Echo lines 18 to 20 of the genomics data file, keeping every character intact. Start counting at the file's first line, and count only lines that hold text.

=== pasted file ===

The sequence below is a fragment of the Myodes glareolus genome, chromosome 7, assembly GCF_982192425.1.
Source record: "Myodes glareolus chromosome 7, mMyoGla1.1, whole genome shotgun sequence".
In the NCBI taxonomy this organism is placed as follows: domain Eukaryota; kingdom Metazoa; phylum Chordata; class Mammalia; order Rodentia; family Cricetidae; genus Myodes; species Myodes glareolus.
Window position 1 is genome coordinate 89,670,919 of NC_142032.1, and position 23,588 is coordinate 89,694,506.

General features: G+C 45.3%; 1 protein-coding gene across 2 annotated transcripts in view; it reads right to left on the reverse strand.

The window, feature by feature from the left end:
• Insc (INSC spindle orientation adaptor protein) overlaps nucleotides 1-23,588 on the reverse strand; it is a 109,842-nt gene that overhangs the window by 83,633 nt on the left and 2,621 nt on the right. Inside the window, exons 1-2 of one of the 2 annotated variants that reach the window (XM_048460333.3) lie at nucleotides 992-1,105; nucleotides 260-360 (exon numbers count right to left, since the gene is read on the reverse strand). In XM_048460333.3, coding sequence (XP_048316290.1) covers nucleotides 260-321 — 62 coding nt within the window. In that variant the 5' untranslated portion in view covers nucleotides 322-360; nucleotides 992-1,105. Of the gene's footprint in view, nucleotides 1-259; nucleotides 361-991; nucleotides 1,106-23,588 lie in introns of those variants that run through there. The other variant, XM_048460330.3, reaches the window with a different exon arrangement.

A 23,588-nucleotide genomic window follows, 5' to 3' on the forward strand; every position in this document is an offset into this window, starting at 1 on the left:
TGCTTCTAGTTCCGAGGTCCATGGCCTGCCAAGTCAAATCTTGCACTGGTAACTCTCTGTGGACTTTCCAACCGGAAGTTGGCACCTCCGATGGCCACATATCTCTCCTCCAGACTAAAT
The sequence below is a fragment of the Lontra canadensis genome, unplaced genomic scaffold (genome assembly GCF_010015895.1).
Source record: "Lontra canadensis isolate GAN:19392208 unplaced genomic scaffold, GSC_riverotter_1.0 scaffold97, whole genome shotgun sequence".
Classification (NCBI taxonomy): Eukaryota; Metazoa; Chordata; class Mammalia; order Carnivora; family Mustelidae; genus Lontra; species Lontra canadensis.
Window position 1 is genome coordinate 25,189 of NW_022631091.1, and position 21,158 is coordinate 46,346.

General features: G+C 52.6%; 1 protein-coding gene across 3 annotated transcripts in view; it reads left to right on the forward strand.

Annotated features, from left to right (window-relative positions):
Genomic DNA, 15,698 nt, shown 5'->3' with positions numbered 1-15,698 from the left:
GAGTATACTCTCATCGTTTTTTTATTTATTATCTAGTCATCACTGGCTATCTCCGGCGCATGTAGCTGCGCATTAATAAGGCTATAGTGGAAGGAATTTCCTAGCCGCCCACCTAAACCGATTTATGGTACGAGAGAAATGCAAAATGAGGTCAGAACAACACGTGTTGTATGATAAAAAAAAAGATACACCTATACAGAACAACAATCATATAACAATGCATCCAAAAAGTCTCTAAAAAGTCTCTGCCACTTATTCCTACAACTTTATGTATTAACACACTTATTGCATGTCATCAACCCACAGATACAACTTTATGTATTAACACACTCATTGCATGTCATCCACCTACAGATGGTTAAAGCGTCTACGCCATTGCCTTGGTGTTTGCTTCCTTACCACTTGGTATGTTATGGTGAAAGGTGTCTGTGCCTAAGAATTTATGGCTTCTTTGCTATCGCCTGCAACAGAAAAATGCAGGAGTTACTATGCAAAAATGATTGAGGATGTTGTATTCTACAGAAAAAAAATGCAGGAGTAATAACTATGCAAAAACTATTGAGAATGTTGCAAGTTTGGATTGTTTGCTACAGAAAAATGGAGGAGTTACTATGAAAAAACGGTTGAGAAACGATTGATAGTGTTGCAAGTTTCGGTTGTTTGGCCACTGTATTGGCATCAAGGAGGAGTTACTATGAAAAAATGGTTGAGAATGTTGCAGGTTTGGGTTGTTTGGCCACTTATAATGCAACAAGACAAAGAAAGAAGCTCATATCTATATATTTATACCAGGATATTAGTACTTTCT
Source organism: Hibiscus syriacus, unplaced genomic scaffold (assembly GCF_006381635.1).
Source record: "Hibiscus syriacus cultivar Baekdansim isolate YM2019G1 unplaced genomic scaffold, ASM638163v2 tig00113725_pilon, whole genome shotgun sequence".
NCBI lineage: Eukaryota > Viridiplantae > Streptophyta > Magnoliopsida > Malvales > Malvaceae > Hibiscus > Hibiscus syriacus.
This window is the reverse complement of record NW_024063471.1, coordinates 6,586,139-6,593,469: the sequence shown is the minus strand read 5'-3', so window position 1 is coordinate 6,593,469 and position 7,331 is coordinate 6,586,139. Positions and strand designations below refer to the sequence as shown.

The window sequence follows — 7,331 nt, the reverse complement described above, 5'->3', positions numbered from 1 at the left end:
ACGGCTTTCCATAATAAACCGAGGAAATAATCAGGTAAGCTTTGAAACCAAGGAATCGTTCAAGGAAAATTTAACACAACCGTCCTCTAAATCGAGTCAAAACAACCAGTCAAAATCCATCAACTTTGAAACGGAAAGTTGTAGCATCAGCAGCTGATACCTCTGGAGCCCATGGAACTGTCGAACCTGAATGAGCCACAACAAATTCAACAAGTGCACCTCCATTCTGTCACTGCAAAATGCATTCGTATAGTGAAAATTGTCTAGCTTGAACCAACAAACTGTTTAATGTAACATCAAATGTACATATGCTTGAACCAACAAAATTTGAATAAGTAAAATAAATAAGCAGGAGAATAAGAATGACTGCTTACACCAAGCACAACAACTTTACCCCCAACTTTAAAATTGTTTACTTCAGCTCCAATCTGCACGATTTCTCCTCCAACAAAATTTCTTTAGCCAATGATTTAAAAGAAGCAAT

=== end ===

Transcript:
Source organism: Hibiscus syriacus, unplaced genomic scaffold (assembly GCF_006381635.1).
Source record: "Hibiscus syriacus cultivar Baekdansim isolate YM2019G1 unplaced genomic scaffold, ASM638163v2 tig00113725_pilon, whole genome shotgun sequence".
NCBI lineage: Eukaryota > Viridiplantae > Streptophyta > Magnoliopsida > Malvales > Malvaceae > Hibiscus > Hibiscus syriacus.